Shiur #54: Seeing God and prophetic kabbala

  • Dr. Ron Wacks
The “prophetic kabbala” taught by R. Avraham Abulafia (1240-1292?) aspires, as its name suggests, to bring a person to the level of prophecy. This is a central stream of kabbala, and it had a significant impact on Chassidic philosophy over the generations, too.[1] R. Abulafia’s approach is based on the “kabbala of Names”: combinations of letters comprising Divine Names, and entails pronunciation of the names, methods of breathing, bodily movements, and music, leading the kabbalist to a state of ecstasy and devekut and – ultimately – an experience of prophecy.
It is easy to identify the similarity between R. Kalonymus and the tradition of prophetic kabbala if we compare what R. Kalonymus writes about seeing God with an excerpt from the writings of R. Yehuda Albotini, who was among the conveyors of the prophetic kabbala tradition founded by R. Abulafia. In this excerpt he guides the reader through one of the stages of the process that leads one to experience ruach ha-kodesh. An examination of the two fragments side by side serves to highlight the similarity between them:
R. Kalonymus
R. Yehuda Albotini
“As he prays, let him imagine that he is standing before the blessed God, and before His Throne of Glory…[2] Suddenly you will see yourself standing before His Holy Presence, among a huge camp of angels and holy beings; you yourself are one of them.”[3]
“… He should prepare his true thoughts to imagine, in his heart and his mind, hat he is sitting on High, in heaven, before the Holy One, blessed be He, and in the midst of the radiance and glow and majesty of His Presence. And you see, as it were, the Holy One, blessed be He, sitting like a king, imposing and elevated, with the entire host of the heavens, and angels and keruvim and beings of holy spiritual energy all standing before Him in awe and fear and trembling…”[4]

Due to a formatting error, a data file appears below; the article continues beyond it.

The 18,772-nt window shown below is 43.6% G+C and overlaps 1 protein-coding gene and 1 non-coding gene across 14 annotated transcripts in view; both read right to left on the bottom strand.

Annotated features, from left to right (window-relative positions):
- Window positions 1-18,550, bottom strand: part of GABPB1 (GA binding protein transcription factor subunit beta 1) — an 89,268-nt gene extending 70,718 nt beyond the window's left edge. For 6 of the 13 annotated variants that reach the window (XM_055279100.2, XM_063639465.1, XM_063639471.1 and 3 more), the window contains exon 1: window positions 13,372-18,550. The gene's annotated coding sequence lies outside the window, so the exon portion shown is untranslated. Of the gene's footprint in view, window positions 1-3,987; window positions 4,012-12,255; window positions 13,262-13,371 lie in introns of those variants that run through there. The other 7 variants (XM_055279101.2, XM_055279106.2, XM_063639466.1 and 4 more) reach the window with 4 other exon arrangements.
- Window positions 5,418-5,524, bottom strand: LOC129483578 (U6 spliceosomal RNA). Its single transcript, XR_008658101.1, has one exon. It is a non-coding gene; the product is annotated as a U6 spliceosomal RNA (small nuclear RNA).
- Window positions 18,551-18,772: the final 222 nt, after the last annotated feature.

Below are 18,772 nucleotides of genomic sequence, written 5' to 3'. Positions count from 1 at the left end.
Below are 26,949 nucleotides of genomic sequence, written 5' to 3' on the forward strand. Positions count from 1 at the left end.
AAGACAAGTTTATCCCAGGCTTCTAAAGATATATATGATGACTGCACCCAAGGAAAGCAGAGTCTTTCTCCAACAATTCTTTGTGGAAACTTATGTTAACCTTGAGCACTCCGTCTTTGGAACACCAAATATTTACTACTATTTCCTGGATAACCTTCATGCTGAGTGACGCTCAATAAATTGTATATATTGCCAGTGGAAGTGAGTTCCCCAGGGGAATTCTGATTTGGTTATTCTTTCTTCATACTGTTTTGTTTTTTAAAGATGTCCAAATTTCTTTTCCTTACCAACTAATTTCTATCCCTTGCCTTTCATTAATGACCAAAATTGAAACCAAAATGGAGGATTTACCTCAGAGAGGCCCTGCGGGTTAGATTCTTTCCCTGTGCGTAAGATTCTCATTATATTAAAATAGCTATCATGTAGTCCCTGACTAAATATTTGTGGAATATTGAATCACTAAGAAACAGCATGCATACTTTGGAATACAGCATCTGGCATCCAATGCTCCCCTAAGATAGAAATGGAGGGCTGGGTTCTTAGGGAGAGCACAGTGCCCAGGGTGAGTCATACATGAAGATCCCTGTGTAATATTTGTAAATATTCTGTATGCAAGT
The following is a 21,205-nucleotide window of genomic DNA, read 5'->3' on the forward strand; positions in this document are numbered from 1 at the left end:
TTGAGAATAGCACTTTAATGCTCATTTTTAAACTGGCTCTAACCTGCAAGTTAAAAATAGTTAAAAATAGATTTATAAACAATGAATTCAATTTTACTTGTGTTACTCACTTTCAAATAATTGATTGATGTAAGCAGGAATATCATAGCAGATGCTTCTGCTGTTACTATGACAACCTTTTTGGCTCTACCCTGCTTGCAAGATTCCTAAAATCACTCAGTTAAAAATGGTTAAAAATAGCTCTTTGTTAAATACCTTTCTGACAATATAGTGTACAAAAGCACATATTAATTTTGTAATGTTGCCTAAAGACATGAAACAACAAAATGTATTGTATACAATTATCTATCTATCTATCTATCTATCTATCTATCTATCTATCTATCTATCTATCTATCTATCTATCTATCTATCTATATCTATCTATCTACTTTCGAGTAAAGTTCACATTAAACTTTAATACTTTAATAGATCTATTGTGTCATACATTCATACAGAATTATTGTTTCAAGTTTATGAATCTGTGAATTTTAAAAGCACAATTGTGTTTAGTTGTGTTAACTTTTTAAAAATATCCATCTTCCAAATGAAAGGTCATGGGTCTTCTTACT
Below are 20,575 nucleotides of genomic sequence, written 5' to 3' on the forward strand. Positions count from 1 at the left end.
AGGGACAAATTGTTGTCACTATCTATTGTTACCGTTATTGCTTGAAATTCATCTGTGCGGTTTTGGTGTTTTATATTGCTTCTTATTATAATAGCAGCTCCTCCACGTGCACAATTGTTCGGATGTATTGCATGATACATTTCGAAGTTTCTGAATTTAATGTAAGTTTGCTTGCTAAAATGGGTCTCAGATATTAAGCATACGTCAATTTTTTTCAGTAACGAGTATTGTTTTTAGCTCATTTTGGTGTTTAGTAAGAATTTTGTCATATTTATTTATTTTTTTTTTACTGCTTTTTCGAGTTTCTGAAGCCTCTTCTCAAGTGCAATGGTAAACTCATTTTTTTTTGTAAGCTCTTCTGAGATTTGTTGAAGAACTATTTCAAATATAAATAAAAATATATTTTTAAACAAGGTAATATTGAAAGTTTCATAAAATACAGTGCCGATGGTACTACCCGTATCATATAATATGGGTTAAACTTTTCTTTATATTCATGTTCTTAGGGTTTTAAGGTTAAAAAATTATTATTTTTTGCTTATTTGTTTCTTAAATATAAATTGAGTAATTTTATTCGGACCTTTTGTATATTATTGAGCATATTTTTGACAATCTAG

A similar image is also to be found in R. Avraham Abulafia’s work, Chaye Olam ha-Ba:
“Prepare your true thoughts to imagine the blessed God, and with Him His angels on high, and imagine them in your heart as though they were people standing, or sitting, around you, and you are among them, as though their spokesman….”[5]
R. Kalonymus, unlike the kabbalists, does not regard the visualization of the world of Beria (the Throne of Glory and the angels) as a privilege reserved for a select few individuals. He describes and recommends the experience even when he addresses young students. His advice is meant for the youngster at prayer, to give him a feeling of God’s closeness. The fervor required in prayer can be attained only if one senses that closeness of the Divine. The verse that became a Chassidic maxim – “the entire world is full of His glory”- must become a tangible experience. And that experience may be attained both through visualization of the supernal worlds and the figures that populate them (such as the angels), and through powerful thought – which, in this context, means internal conviction of Divine immanence. In his Chovat ha-Talmidim, aimed at young students, R. Kalonymus writes:
“You must think about how God’s glory fills the whole universe, and how you yourself exist within Him and His holiness, even though you cannot see Him. More than a single thought is necessary. The more you reflect on these matters of faith, over and over again, constantly, the easier it will become to stimulate your soul to speak to God – Who faces you at all times.
It may still be difficult for you to imagine that you are standing before God… Look then toward the sky and contemplate; focus your mind and think: I exist on this side, while on the other side of the heavens, there is another world, completely different from this one. There are angels there, and seraphim, the souls of the patriarchs and of the prophets and tzaddikim. The Throne of Glory is suspended in their midst, and God, great, holy and awesome, is present on the throne… Strengthen yourself, look, and think some more. ‘I stand on this side of the Divine, and I say, ‘Blessed are You, O Lord’ – it is You, Lord, the one toward Whom I lift my eyes, whether I see You or not; it is You that I bless. I shut my eyes and look at You, and bless You and speak to You.’”[6]